The constable rushed to me and pressed his lips against mine. I pushed him backwards knocking him to the floor. He looked at me as though I had killed his mother.
“I…I saved you. We can be together now,” he said.
“Fool, boy. A fuck in the night is not love, any more than a flank of pork is a full meal.”
I got to my feet, ribs stinging in pain, and went to the doorway to look for the creature. The forest line was peaceful, and nothing stirred from the wilds, but from the city came a glow. A mob had gathered with torches and swords, marching toward the farmhouse.
This was the end of it at least, I thought. I had overstayed my welcome in La Osa anyway. The constable knew my secret, and soon more would as whispers spread across town.
“They will want blood,” Piggaron said from the floor. “You…you’ve said as much.”
“Yes. We will rally them and turn to the woods and destroy the godless creature once and for all.”
“No. We wo…won’t.”
“Do you know to whom you speak?” I said. “I have the authority of the church behind me.”
“Look at you,” Piggaron said with an eerie calm. “You are covered in blood, wearing the fur of a beast. And you know my secret and rejected my love.”
He smiled at his own words, a smile that will haunt me to my grave.
“The mob will want blood, and I will give it to them,” he said.
“You can’t be suggesting…” I said.
But his smile had already told the story. “We will burn the fur and the beast within it. You, Inquisitor.”
I was out of options. I rushed to kiss him, just as the first of the mob appeared in the doorway. Perhaps loving him would save me.
“Help,” the constable cried, then pushed me away. “The inquisitor was the monster all along. The man we trusted most.”
I tried to plead with them, I tried to beg. But they tied my hands, spat in my face as they led me to the town square, as the sun rose across the woods and the cock crowed. They built a pyre, stripped me of my fur, and dressed me in the ritual yellow garments of an auto-da-fé.
When the people want blood, you give them blood. I can smell the pelt as it burns and see the flesh of my own feet peeling and blackening. The people have tied me to the stake and lit the fire at my feet. They shout and scream like beasts themselves.
Constable Piggaron is watching with tear-stained eyes. I think I can hear a howling, more bestial than anything I have ever heard. It is the sound of my own screams as the fire consumes me.
Nathan’s short fiction appears in Beautiful Lies, Painful Truths, Vol II, The Colored Lens, and COLP – Sky’s The Limit. He has a degree in biology from Ohio State University. He grew up in rural Alabama and now lives in Columbus, Ohio.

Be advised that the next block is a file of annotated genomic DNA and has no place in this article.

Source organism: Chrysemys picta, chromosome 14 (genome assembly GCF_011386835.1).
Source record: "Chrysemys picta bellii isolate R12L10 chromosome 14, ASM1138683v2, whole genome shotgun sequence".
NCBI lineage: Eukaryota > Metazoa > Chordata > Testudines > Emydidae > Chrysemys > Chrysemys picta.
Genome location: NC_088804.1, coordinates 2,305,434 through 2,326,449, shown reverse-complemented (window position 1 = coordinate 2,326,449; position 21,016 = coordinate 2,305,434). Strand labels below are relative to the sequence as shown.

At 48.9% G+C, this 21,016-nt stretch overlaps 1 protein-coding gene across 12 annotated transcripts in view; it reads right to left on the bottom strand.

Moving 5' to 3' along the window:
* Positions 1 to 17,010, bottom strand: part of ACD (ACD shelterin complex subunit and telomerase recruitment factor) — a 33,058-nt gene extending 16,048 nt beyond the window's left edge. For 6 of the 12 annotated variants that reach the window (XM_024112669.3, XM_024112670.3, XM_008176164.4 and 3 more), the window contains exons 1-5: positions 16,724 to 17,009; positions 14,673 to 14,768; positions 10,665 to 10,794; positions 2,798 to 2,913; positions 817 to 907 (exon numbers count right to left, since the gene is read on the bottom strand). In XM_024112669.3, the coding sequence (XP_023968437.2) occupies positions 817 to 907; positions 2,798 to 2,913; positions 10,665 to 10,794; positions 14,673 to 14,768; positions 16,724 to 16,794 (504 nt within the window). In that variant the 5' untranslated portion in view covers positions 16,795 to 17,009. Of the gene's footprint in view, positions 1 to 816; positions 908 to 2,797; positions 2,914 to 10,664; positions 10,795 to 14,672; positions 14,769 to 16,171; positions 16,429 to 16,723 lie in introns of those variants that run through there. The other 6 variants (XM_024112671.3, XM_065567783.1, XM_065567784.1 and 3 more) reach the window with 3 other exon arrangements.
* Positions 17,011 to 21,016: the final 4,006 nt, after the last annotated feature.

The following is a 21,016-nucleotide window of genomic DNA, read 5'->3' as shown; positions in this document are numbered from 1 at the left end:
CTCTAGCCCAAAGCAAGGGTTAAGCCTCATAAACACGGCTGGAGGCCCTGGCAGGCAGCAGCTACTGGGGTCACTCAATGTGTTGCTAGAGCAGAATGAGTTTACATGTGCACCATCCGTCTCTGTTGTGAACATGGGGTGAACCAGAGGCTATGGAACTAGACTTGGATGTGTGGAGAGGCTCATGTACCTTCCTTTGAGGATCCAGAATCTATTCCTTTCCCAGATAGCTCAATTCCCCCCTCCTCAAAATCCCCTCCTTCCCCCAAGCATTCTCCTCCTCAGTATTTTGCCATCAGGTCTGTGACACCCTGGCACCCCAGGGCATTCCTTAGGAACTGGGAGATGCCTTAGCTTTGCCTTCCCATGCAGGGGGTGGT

Nightmarish Nature: Terrifying Tardigrades
OK so I lied. The dust hadn’t fully settled in Cozmic Debris, the space opry I’d written over the course of this month (you can catch up here with Part 1, Part 2 and Part 3). In fact, it’s blown over into Nightmarish Nature for one last final huzzah…
The Last Chapter of Cozmic Debris
Kara-2-6000 had just signed on with the Voyager probe and was eagerly engaged in her first mission, en route to Mars with more components for the terraforming effort. It seemed like a pretty simple gig, cleaning up the space dust that accumulates on the vessel after landing on the red planet. She had been trained to keep her eye on her work and pay attention to details, that the dirt tended to collect in unusual ways in strange places, and that it was critical she contain and seal all of it to keep the spacecraft in proper working order. She entrusted the computer to keep the vessel on track, as it was preoccupied with doing and never engaged otherwise. No matter. She’d never been to space before and the newness of it had her rapt attention. What stories she would have to tell once she paid off her student loans and got her human body back, for surely Mars must be an exciting place…
And now for Nightmarish Nature…
So, this time on Nightmarish Nature we’re visiting Terrifying Tardigrades… Wait, seriously who comes up with this stuff anyway? Tardigrades are actually kinda cute, at least in the nerd fandom sense, and are remarkable in their ability to survive and withstand crazy adverse conditions. For all that the AI art generator doesn’t seem to have much of a clue what their anatomy is like, they really don’t do anything that scary, unless you’re a yummy little single celled critter that lives in moss in which case pretty much everything has it out for you… Oh, I see that the Cozmic Debris space opry usurped this segment. May as well run with it then.
So what’s so terrifying about tardigrades anyway?
So I don’t actually have much to say about tardigrades except that they started this whole crazy journey here on Haunted MTL. A Facebook friend posted a link to the Ze Frank True Facts video on them (linked here if the below video doesn’t load), and I was instantly hooked. It’s a great series and is part of the inspiration behind Nightmarish Nature here on HauntedMTL. So if you like learning about all kind of crazy animal facts and nature weirdness, feel free to check it out. I will mention, the show contains adult themes and is designed for (im)mature audiences, so keep that in mind as you foray into the freaky side of nature, literally.
To more of my Haunted MTL series on Nightmarish Nature about things that are a bit more terrifying, please feel free to revisit previous segments here: